photo of Charles Mallini
Branch Chief of WB-57F Program, NASA Johnson Space Center

Job Title

Branch Chief of WB-57F Program


NASA Johnson Space Center


Ellington Field, TX

Why did you decide to pursue an aerospace engineering degree?

Growing up we always saw launches like the Mercury flights, the Gemini flights, and the Apollo flights. It was just exciting, and things were happening rapidly. That’s where I went, “Man, that’s great. That’s the kinds of stuff I’d like to do.”

Do you recommend any particular focus for students other than academics to improve themselves as potential candidates for jobs?

Students should take courses in which they can improve their communication and people skills. The people they may have to deal with may be difficult. They should be able to build good relationships, trust, and know how to work with people in a positive way. Over time you will start dealing with people from different generations, so you just have to be able to understand why people feel the way they do so that you can understand them.

Are there courses at UT you wish you had taken? If so, which ones and why?

In hindsight, I wish I had a little more history. As you get older you tend to have more focus on understanding why things happen to get to where you are today. The other one is physical education. I wish I had taken advantage of the physical education classes. To me it would have been nice to have a variety of things to have done.

What are your career goals?

To be productive and continue what I am doing. I’ve done some mentoring at work and I’d like to do more. It’s to keep doing good stuff and challenging work.

Who was your most influential ASE or EM professor and why?

Hands down Dr. Fowler would be my most influential professor. He was just loaded with energy. He was a great teacher and you never had to worry about falling asleep in class. Every once in a while you came across a professor that sort of had an attitude and that didn’t associate with the students. That was not Dr. Fowler. He was always happy, prepared, organized, and had good notes to help you. He was just an outstanding professor. He was just personable.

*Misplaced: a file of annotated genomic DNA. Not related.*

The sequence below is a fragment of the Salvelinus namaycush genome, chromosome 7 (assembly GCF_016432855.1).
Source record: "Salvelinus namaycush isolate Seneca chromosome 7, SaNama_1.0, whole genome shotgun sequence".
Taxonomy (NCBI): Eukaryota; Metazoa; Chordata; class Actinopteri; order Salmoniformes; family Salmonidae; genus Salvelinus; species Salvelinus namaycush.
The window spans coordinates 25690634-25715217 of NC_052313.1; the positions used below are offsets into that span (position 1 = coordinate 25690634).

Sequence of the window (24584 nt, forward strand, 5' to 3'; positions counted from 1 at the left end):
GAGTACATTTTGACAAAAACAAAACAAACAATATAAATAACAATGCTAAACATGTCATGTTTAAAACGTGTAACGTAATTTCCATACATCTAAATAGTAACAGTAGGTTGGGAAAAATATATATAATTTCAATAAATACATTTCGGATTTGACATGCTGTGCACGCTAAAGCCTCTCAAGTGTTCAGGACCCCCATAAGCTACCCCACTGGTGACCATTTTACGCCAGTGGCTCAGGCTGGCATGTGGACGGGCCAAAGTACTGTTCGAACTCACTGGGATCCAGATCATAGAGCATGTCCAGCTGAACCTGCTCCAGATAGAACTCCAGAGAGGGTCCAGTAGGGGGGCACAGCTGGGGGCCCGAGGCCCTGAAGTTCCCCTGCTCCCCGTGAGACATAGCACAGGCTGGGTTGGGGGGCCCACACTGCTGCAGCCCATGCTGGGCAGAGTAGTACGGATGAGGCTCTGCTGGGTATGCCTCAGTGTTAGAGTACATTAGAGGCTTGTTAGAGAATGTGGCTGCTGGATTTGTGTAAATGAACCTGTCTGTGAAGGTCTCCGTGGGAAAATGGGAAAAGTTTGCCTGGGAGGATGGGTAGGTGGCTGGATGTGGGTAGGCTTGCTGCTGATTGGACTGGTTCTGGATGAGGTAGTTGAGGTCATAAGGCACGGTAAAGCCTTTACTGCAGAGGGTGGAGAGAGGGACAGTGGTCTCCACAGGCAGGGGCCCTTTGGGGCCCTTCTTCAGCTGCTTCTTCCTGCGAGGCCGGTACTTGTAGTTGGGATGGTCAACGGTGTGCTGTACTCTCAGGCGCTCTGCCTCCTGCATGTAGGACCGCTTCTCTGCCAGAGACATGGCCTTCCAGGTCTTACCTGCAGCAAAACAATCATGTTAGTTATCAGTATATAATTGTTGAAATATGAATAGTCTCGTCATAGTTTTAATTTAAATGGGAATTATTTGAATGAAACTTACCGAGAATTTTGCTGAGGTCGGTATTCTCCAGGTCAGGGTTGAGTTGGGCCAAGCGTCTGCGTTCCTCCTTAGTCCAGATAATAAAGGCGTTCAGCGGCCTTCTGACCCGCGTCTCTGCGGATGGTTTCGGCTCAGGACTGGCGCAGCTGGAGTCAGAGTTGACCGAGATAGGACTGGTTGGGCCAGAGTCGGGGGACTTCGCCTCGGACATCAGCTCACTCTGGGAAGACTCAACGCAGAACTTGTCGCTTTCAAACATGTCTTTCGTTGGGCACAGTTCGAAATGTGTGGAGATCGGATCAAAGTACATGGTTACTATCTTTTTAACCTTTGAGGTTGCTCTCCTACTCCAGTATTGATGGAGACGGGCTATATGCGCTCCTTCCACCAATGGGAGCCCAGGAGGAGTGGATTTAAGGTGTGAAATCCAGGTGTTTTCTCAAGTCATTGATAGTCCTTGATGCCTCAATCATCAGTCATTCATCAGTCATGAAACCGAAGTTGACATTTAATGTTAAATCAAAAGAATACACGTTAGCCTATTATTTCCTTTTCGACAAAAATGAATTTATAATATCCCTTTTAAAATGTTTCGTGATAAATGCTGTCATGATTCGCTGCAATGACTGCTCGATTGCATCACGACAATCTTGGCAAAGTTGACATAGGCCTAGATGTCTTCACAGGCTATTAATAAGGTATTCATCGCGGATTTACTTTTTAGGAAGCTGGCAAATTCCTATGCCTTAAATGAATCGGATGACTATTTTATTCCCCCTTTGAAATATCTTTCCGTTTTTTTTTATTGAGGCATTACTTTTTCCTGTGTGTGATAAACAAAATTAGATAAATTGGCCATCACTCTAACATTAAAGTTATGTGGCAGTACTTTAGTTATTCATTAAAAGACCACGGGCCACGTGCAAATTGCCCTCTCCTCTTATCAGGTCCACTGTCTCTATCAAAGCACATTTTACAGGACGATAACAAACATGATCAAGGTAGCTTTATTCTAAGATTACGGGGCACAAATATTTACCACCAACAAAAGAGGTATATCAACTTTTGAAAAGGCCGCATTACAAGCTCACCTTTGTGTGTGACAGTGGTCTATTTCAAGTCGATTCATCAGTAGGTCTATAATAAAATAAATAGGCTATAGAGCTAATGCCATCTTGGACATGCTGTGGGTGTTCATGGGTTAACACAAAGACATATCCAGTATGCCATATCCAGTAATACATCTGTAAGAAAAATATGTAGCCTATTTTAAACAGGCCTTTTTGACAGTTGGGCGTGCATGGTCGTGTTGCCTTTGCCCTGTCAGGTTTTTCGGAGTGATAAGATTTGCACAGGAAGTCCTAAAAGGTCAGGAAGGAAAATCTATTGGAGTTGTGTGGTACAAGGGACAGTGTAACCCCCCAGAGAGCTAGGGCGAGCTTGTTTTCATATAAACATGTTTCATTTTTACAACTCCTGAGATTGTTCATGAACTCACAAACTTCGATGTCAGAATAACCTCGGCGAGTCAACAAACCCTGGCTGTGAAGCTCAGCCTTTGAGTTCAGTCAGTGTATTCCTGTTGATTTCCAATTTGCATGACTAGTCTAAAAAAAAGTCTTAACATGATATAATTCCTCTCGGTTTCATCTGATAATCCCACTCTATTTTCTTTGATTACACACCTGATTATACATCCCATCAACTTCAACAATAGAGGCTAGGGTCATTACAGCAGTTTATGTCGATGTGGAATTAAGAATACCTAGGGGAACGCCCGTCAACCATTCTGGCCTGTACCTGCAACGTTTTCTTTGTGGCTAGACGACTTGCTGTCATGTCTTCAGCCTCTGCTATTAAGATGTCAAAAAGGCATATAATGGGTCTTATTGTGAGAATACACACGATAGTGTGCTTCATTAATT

What has been your most influential ASE or EM course and why?

Dr. Fowler’s flight-testing course because it was a hands-on class, it taught you procedures, and how to write test plans and reports. There were many aspects rolled into one class.

What is one piece of advice you have for our students?

You have a great opportunity, make use of it. There are two pieces to it: study hard, develop those study habits, and have fun. Those two don’t sound like they go together but you can. Don’t waste your time while you’re here. Have a good time, enjoy it, but make use of it.

Do you have a favorite memory as a UT aerospace student?

When you’re here, there are no good memories. It’s like, “Holly smokes, I’m stressed out!” When you are out for a few years, it’s like the best time of your life.

What is something that most people don’t know about you?

NASA always has a number of co-ops at the center. When I was onsite, a couple of times there were these summer programs just for high school students. You would work with them, give them a project and let them work on it. I wasn’t sure how the high school students were going to work, but that turned out to be pretty nice. I thought I was going to get some high school kids that could barely take care of themselves, but they knew more than some of the engineers. So I enjoy mentoring.